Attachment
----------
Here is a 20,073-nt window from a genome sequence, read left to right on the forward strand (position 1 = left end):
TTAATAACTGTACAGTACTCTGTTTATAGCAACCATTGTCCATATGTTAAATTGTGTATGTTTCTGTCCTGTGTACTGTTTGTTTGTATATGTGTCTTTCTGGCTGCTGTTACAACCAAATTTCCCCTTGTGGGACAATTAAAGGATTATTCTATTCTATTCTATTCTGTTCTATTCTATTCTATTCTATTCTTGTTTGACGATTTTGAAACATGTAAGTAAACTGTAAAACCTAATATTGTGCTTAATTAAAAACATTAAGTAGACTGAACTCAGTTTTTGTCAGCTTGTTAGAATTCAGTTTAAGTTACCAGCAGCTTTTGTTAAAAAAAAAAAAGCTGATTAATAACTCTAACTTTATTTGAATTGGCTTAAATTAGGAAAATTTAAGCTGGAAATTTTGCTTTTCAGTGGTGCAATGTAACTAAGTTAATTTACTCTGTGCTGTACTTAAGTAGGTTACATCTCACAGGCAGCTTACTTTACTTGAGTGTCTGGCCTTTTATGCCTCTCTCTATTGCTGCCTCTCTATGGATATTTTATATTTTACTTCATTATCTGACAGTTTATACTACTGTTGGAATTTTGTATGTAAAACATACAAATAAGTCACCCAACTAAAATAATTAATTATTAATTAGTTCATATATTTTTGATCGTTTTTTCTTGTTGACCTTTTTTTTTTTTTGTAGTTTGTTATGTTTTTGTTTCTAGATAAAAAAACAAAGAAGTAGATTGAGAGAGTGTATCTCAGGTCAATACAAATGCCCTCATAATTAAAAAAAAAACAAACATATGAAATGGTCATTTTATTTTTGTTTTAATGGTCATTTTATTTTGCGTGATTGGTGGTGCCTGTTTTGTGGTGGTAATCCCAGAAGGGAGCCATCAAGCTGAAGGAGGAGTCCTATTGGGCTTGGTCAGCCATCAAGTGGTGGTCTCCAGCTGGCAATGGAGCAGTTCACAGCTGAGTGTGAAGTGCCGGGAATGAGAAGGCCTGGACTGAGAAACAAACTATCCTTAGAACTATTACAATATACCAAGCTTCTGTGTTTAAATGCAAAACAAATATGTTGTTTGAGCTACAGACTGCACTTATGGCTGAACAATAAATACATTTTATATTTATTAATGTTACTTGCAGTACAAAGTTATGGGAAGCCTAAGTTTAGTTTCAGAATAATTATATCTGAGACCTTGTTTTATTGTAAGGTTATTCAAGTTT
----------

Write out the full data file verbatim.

Here is a 20,073-nt window from a genome sequence, read left to right on the forward strand (position 1 = left end):
TTAATAACTGTACAGTACTCTGTTTATAGCAACCATTGTCCATATGTTAAATTGTGTATGTTTCTGTCCTGTGTACTGTTTGTTTGTATATGTGTCTTTCTGGCTGCTGTTACAACCAAATTTCCCCTTGTGGGACAATTAAAGGATTATTCTATTCTATTCTATTCTGTTCTATTCTATTCTATTCTATTCTTGTTTGACGATTTTGAAACATGTAAGTAAACTGTAAAACCTAATATTGTGCTTAATTAAAAACATTAAGTAGACTGAACTCAGTTTTTGTCAGCTTGTTAGAATTCAGTTTAAGTTACCAGCAGCTTTTGTTAAAAAAAAAAAAGCTGATTAATAACTCTAACTTTATTTGAATTGGCTTAAATTAGGAAAATTTAAGCTGGAAATTTTGCTTTTCAGTGGTGCAATGTAACTAAGTTAATTTACTCTGTGCTGTACTTAAGTAGGTTACATCTCACAGGCAGCTTACTTTACTTGAGTGTCTGGCCTTTTATGCCTCTCTCTATTGCTGCCTCTCTATGGATATTTTATATTTTACTTCATTATCTGACAGTTTATACTACTGTTGGAATTTTGTATGTAAAACATACAAATAAGTCACCCAACTAAAATAATTAATTATTAATTAGTTCATATATTTTTGATCGTTTTTTCTTGTTGACCTTTTTTTTTTTTTGTAGTTTGTTATGTTTTTGTTTCTAGATAAAAAAACAAAGAAGTAGATTGAGAGAGTGTATCTCAGGTCAATACAAATGCCCTCATAATTAAAAAAAAAACAAACATATGAAATGGTCATTTTATTTTTGTTTTAATGGTCATTTTATTTTGCGTGATTGGTGGTGCCTGTTTTGTGGTGGTAATCCCAGAAGGGAGCCATCAAGCTGAAGGAGGAGTCCTATTGGGCTTGGTCAGCCATCAAGTGGTGGTCTCCAGCTGGCAATGGAGCAGTTCACAGCTGAGTGTGAAGTGCCGGGAATGAGAAGGCCTGGACTGAGAAACAAACTATCCTTAGAACTATTACAATATACCAAGCTTCTGTGTTTAAATGCAAAACAAATATGTTGTTTGAGCTACAGACTGCACTTATGGCTGAACAATAAATACATTTTATATTTATTAATGTTACTTGCAGTACAAAGTTATGGGAAGCCTAAGTTTAGTTTCAGAATAATTATATCTGAGACCTTGTTTTATTGTAAGGTTATTCAAGTTT